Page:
Tesla’s Gigafactory 2 in Buffalo, NY was dubbed fully complete by state and company officials this past April, starting a countdown clock for Tesla to provide 1,460 jobs to Buffalo, NY within the next two years. Failure to do so could result in fines of up to $41.2 million for every year that it does not meet this employment goal.
When Tesla received support from the state worth $750 million to build and equip the solar factory, the company committed to providing 5,000 jobs to the state of New York within the next ten years. These job-creation targets have evolved over the years, particularly when SolarCity was acquired by Tesla. The state of New York’s original agreement with SolarCity required the company to provide 1,460 jobs at the solar factory and another 1,440 jobs at suppliers and service providers in the Buffalo region. This gave SolarCity a target of providing 2,900 jobs for local workers.
Once Tesla took over, the requirement to bring in 1,440 suppliers was waived by the state. The revised agreement with New York included requirements for Tesla to create 1,460 jobs in Buffalo within two years after the factory is complete, including 500 manufacturing jobs at Gigafactory 2. In a statement to The Buffalo News, Tesla officials stated that the company had already surpassed the first employment target — one that required Tesla to create 500 jobs by April 2019. By meeting this target, Tesla is now tasked to more than double the number of jobs it created so far, in order to meet the state’s April 2020 deadline.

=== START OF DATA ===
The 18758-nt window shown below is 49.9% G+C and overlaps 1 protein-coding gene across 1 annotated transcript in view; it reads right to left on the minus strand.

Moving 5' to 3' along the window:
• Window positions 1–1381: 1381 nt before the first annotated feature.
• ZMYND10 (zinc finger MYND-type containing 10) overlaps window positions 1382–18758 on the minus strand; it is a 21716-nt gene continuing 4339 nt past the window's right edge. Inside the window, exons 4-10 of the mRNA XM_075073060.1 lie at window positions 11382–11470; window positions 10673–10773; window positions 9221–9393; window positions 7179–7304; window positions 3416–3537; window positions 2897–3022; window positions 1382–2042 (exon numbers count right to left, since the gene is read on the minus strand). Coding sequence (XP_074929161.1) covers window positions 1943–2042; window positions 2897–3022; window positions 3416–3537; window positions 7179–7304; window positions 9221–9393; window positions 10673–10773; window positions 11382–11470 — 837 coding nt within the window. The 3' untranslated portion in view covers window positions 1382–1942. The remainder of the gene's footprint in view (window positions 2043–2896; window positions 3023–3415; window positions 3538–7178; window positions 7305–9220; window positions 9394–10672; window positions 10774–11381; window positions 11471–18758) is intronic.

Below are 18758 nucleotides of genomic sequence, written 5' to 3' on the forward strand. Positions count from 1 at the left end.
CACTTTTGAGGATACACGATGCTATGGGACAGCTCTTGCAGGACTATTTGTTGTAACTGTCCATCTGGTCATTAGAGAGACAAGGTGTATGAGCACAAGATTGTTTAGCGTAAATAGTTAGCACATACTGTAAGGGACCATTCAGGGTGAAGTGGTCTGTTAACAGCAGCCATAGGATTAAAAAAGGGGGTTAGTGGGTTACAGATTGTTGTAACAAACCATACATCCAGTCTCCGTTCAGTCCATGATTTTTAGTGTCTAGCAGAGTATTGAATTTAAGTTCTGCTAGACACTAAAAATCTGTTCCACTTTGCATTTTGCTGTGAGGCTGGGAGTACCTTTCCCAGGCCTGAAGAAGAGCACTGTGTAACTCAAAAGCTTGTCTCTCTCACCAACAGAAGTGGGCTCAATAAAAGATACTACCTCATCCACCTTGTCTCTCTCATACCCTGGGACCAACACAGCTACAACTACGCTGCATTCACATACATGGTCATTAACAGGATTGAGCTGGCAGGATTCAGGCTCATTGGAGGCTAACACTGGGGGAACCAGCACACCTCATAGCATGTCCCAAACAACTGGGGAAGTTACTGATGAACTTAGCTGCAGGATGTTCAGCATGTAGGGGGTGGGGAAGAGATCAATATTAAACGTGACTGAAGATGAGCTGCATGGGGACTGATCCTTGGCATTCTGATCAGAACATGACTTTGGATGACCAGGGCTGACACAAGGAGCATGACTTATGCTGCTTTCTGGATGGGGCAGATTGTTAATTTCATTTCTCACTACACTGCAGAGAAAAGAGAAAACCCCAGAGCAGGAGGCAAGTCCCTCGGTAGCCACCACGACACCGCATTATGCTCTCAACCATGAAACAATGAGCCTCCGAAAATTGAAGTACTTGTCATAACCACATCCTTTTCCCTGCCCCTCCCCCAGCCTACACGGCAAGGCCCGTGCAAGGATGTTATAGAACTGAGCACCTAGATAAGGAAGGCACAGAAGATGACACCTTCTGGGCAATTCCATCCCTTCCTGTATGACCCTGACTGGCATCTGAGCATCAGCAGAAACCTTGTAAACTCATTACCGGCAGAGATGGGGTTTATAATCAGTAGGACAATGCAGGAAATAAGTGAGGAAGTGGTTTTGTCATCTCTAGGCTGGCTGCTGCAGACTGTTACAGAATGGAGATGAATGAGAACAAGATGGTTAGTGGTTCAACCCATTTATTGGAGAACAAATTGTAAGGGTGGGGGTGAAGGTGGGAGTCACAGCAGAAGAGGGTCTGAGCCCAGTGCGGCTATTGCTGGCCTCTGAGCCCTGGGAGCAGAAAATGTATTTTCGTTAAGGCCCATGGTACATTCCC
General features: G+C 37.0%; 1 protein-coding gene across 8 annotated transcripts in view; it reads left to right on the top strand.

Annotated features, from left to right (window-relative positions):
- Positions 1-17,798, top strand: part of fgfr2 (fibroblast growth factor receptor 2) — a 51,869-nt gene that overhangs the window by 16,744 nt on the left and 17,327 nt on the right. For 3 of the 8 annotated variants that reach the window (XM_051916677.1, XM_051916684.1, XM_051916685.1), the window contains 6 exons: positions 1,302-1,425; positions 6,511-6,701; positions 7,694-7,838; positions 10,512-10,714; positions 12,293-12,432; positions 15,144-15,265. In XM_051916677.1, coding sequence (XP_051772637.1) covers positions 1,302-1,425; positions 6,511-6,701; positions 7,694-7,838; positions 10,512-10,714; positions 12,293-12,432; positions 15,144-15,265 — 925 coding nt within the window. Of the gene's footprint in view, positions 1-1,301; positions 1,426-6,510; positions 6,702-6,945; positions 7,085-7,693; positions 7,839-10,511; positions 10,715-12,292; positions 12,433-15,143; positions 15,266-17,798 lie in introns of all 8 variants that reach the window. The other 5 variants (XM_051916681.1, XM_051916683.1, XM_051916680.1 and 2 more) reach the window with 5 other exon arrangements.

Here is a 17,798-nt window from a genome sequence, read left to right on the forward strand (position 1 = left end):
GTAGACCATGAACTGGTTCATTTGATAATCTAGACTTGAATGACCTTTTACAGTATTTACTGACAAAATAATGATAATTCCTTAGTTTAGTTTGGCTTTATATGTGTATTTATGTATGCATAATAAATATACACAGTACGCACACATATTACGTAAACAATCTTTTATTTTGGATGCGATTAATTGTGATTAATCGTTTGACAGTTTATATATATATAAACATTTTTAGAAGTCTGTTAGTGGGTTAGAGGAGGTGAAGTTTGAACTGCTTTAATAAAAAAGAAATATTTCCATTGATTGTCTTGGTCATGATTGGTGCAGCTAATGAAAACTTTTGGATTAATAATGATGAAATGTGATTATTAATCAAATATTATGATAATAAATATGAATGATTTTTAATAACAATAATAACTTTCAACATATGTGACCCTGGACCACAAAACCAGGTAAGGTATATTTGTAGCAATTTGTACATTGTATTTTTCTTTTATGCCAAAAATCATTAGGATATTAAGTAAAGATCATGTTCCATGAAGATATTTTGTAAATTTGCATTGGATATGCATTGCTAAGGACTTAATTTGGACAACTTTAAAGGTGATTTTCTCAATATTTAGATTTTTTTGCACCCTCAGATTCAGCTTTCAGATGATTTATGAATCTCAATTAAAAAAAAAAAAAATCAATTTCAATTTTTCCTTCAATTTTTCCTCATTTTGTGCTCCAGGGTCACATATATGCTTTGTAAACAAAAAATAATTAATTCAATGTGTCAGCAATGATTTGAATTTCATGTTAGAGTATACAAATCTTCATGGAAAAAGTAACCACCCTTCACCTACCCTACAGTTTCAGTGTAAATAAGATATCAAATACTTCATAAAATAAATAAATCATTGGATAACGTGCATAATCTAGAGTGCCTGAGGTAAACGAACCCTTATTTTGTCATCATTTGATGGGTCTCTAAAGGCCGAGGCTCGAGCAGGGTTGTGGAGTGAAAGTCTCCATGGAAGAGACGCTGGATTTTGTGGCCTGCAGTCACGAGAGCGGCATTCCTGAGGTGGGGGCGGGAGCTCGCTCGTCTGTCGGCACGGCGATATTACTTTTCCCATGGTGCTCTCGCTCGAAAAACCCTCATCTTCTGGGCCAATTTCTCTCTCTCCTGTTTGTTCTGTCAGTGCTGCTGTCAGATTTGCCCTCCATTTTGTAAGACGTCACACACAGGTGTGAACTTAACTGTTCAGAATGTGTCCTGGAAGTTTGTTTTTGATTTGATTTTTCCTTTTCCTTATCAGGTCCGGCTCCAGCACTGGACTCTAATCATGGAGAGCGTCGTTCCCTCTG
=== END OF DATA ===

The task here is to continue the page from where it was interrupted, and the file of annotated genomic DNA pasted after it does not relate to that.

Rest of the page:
Tesla’s Gigafactory 2 might seem almost dormant amidst the company’s push to ramp the production of the Model 3, but the electric car and energy company maintains that it intends to produce its solar products at a larger scale in the Buffalo facility within the coming quarters. Before its Q2 2018 earnings call, CTO JB Straubel stated that Tesla is “aggressively ramping” the production of its residential solar products, which are manufactured at the New York factory. Straubel also stated that production of the Solar Roofs are expected to accelerate in 2019, as residential installations of the shingles are rolled out to reservation holders.
The Tesla executive reiterated this statement in the company’s second-quarter earnings call, stating that while the company’s electric car business is bigger today, the growth of Tesla Energy is faster. Elon Musk even noted that Tesla Energy would likely catch up to the electric car business’ size in the future.
“Yeah, if you extrapolate energy growth rate, well, obviously, if you extrapolate anything when that triples for a year pretty soon becomes the size of the universe, but long-term we would expect the energy business to catch up to the auto business in size,” Musk said.
Tesla’s Gigafactory 2 in Buffalo, NY is tasked with the production of the company’s Solar Roof tiles, which, together with the Powerwall 2 home battery, are part of the company’s initiative to help customers achieve “sustainable energy independence.” At full capacity, Tesla’s Gigafactory 2 is expected to manufacture 1 GW worth of solar products every year. In classic Elon Musk fashion, the CEO gave a more optimistic forecast for the facility back in 2016, stating that he estimates the factory to be capable of producing as much as 10 GW worth of solar products annually.